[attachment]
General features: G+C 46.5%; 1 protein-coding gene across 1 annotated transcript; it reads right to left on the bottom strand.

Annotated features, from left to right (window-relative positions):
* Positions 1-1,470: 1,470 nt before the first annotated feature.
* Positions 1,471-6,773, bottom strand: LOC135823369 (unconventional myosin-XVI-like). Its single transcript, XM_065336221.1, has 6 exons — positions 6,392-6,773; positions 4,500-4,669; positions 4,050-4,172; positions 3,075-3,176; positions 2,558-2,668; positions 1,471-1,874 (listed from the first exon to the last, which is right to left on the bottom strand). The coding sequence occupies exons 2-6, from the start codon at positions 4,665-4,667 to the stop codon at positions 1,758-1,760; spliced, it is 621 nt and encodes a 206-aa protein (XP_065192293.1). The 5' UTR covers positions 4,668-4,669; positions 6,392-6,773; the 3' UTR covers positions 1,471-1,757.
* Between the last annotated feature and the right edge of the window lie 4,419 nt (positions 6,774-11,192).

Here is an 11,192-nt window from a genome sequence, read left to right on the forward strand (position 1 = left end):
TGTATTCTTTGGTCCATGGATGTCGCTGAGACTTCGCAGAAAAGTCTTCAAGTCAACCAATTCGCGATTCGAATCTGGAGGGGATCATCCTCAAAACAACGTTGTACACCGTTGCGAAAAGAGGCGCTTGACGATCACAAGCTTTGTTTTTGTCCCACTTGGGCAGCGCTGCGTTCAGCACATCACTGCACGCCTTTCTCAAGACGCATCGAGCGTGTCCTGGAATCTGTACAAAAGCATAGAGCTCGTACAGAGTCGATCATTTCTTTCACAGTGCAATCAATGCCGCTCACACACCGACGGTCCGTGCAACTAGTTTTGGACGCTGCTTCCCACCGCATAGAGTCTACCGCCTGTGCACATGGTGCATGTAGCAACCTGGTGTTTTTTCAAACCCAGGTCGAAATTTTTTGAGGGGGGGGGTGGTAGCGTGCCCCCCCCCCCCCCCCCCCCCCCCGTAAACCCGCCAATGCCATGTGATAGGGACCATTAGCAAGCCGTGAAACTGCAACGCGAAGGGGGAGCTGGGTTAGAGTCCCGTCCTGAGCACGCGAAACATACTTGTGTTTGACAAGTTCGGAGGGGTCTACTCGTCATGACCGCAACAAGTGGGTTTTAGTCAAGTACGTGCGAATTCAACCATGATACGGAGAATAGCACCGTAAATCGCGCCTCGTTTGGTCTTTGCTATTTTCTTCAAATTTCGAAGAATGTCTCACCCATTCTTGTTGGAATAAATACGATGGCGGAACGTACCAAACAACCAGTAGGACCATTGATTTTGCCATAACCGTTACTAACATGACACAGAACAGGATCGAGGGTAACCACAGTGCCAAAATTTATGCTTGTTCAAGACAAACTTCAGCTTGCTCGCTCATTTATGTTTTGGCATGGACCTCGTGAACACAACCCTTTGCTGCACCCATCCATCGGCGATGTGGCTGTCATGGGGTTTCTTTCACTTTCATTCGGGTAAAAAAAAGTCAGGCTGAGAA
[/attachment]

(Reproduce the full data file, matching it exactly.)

General features: G+C 46.5%; 1 protein-coding gene across 1 annotated transcript; it reads right to left on the bottom strand.

Annotated features, from left to right (window-relative positions):
* Positions 1-1,470: 1,470 nt before the first annotated feature.
* Positions 1,471-6,773, bottom strand: LOC135823369 (unconventional myosin-XVI-like). Its single transcript, XM_065336221.1, has 6 exons — positions 6,392-6,773; positions 4,500-4,669; positions 4,050-4,172; positions 3,075-3,176; positions 2,558-2,668; positions 1,471-1,874 (listed from the first exon to the last, which is right to left on the bottom strand). The coding sequence occupies exons 2-6, from the start codon at positions 4,665-4,667 to the stop codon at positions 1,758-1,760; spliced, it is 621 nt and encodes a 206-aa protein (XP_065192293.1). The 5' UTR covers positions 4,668-4,669; positions 6,392-6,773; the 3' UTR covers positions 1,471-1,757.
* Between the last annotated feature and the right edge of the window lie 4,419 nt (positions 6,774-11,192).

Here is an 11,192-nt window from a genome sequence, read left to right on the forward strand (position 1 = left end):
TGTATTCTTTGGTCCATGGATGTCGCTGAGACTTCGCAGAAAAGTCTTCAAGTCAACCAATTCGCGATTCGAATCTGGAGGGGATCATCCTCAAAACAACGTTGTACACCGTTGCGAAAAGAGGCGCTTGACGATCACAAGCTTTGTTTTTGTCCCACTTGGGCAGCGCTGCGTTCAGCACATCACTGCACGCCTTTCTCAAGACGCATCGAGCGTGTCCTGGAATCTGTACAAAAGCATAGAGCTCGTACAGAGTCGATCATTTCTTTCACAGTGCAATCAATGCCGCTCACACACCGACGGTCCGTGCAACTAGTTTTGGACGCTGCTTCCCACCGCATAGAGTCTACCGCCTGTGCACATGGTGCATGTAGCAACCTGGTGTTTTTTCAAACCCAGGTCGAAATTTTTTGAGGGGGGGGGTGGTAGCGTGCCCCCCCCCCCCCCCCCCCCCCCCGTAAACCCGCCAATGCCATGTGATAGGGACCATTAGCAAGCCGTGAAACTGCAACGCGAAGGGGGAGCTGGGTTAGAGTCCCGTCCTGAGCACGCGAAACATACTTGTGTTTGACAAGTTCGGAGGGGTCTACTCGTCATGACCGCAACAAGTGGGTTTTAGTCAAGTACGTGCGAATTCAACCATGATACGGAGAATAGCACCGTAAATCGCGCCTCGTTTGGTCTTTGCTATTTTCTTCAAATTTCGAAGAATGTCTCACCCATTCTTGTTGGAATAAATACGATGGCGGAACGTACCAAACAACCAGTAGGACCATTGATTTTGCCATAACCGTTACTAACATGACACAGAACAGGATCGAGGGTAACCACAGTGCCAAAATTTATGCTTGTTCAAGACAAACTTCAGCTTGCTCGCTCATTTATGTTTTGGCATGGACCTCGTGAACACAACCCTTTGCTGCACCCATCCATCGGCGATGTGGCTGTCATGGGGTTTCTTTCACTTTCATTCGGGTAAAAAAAAGTCAGGCTGAGAA